Toxicity against non-target organisms:The safety of the selected WDP formulation to non-target organisms that are commonly found in association with mosquito larvae in aquatic habitats, namely Ostracods, Cyclops, Daphnia sp., Notonecta sp., Diplonychus sp. and fish, was studied . These organisms were collected from the aquatic environments where the biopesticides are applied and tested in laboratory at the dose of 1.54 mg/l (10 times the LC90 value obtained for An. stephensi which was the species found to be most tolerant to the formulation) in quadruplicate. The fauna was observed for one week for mortality if any.
Mammalian toxicological studies: The safety of this WDP formulation on mammalian systems was done at the International Institute of Biotechnology and Toxicology (IIBAT), Padappai, Tamil Nadu, India. The tests done were acute oral toxicity/pathogenicity in Wistar rats and acute dermal toxicity/pathogenicity and primary skin irritation in New Zealand white rabbits, respectively.
| Results|| |
Nature and properties of fly ash (FA):The SEM observation of FA sample revealed greater number of hollow glass spheres called cenospheres [Figure 1], which are hard, rigid, lightweight and inert largely made of silica and alumina. This property prompted us to use FA as carrier in our formulation. The size of the FA particles used in the formulation ranged between 1 and 25 μ. The SEM-EDS analysis of FA revealed the presence of only macro- and micro-nutrients such as Si, Al, Ca, Fe together with Mg, S, Na and Cu. It did not contain any toxic heavy metals such as Pb, Cd, Ni, As, Hg, Se and Cr and radionuclides such as U, Ra and Th. [Figure 2].
|Figure 1: Scanning electron micrograph of fly ash showing cenospheres in different sizes (×2000).|
Click here to view
|Figure 2: (A) Energy dispersive X-ray spectroscopy image showing the major elements in the fly ash. (B) Scanning Electron Micrograph (Energy dispersive X-ray spectroscopy) showing the peaks of major and minor elements and its actual proportion in fly ash.|
Click here to view
Evaluation of the water dispersible powder (WDP) formulations:Larvicidal efficacy of the various WDP formulations is given in [Table 2]. Among the 16 formulations tested against Cx. quinquefasciatus, WDPA2 was found to be the most active, with an LC50 value of 0.0419 mg/l and LC90 of 0.0753 mg/l. This formulation contained FA and technical grade Bti in the ratio 4:5 with one per cent CMC as a binding agent. The ANOVA test showed that the LC50 and LC90 values among the WDP formulations were significantly different at P<0.001. The post hoc tests indicated that the activity of WDPA2 formulation was significantly different and required lesser concentration when comparing its LC50 and LC90 values with that of all the other formulations (P<0.01). The formulation WDPAA without binder showed less activity than WDPA2 with the LC50 and LC90 of 0.0646 mg/l (0.0606-0.0686) and 0.1062 mg/l (0.0999-0.1142), respectively [Table 2]. The formulation which showed the least activity was WDPB3 with LC50 of 0.0830 mg/l (0.0779-0.0883) and LC90 of 0.1378 mg/l (0.1287-0.1496).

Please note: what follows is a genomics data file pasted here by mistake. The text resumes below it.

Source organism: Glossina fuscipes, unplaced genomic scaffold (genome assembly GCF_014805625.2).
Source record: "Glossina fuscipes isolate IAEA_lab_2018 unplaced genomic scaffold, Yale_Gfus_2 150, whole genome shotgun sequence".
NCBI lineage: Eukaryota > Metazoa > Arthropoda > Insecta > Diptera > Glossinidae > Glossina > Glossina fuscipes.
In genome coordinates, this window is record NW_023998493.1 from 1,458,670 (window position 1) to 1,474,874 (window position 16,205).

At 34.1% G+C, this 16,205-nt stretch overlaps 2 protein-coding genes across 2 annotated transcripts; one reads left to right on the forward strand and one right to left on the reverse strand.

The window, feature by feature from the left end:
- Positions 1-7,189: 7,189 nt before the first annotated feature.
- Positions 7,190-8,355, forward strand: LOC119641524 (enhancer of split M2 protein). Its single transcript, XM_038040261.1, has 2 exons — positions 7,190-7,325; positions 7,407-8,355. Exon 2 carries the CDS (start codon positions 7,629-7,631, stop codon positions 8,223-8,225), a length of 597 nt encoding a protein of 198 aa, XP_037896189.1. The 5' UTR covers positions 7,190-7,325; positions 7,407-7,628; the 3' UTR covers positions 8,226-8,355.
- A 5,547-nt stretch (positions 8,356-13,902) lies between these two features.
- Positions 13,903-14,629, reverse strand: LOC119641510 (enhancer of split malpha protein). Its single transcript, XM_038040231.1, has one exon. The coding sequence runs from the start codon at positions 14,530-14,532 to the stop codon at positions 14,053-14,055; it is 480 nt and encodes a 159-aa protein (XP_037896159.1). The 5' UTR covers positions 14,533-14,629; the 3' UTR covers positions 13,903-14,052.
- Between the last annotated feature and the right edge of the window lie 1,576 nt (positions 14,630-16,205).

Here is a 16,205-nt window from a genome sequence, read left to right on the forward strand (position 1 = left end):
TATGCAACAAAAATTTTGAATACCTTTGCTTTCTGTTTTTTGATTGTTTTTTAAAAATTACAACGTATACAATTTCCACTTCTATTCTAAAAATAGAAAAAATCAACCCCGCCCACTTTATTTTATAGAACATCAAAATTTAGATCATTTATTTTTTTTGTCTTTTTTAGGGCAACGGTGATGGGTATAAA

|Table 2: Toxicity of fly ash-based water dispersible powder formulations against late third instar Culex quinquefasciatus larvae|
Click here to view
Susceptibility of different species of mosquito larva:Among the three species of mosquito larvae tested, the LC50 and LC90 values of the WDPA2 formulation against Cx. quinquefasciatus, Ae. aegypti and An. stephensi larvae were 0.0417, 0.0462 and 0.1091 mg/l and 0.0755, 0.0928 and 0.1541 mg/l, respectively [Table 3]. The ANOVA test showed that the LC50 and LC90 values among the mosquito larvae of different species were significantly different at P<0.05. The post hoc tests indicated that the LC50 and LC90 values were significantly lower at P<0.06 and P<0.05 for Cx. quinquefasciatus compared to that of Ae. aegypti and An. stephensi (P<0.05), respectively. The test further indicated that the LC50 and LC90 values for Ae. aegypti larvae were significantly (P<0.05) lower than that for An. stephensi.
|Table 3: Susceptibility of III instar larvae of different mosquito species to water dispersible powder A2 formulation|
Click here to view
Effect of ingredients (individual/combined) of the WDPA2 formulation on mosquito-larvicidal activity:Among the components tested, the Bti with FA+CMC resulted in mortality rate of 51.7 per cent. The percentage mortality due to FA and CMC was only 1.3 and 2.3 per cent, which was well below the allowed mortality levels in control experiments. The ANOVA results showed that there was significant difference among percentage mortality due to ingredients (P<0.001). The post hoc tests further indicated that the percentage mortality in Bti+ FA+CMC (WDPA2) was significantly different from FA and CMC tested alone (P<0.001). However, the mortality in FA alone did not differ significantly from CMC. Hence, FA and CMC as carrier and additive did not have any significant effect on the larval population and the larvicidal activity of the WDPA2 formulation was only due to the presence of Bti.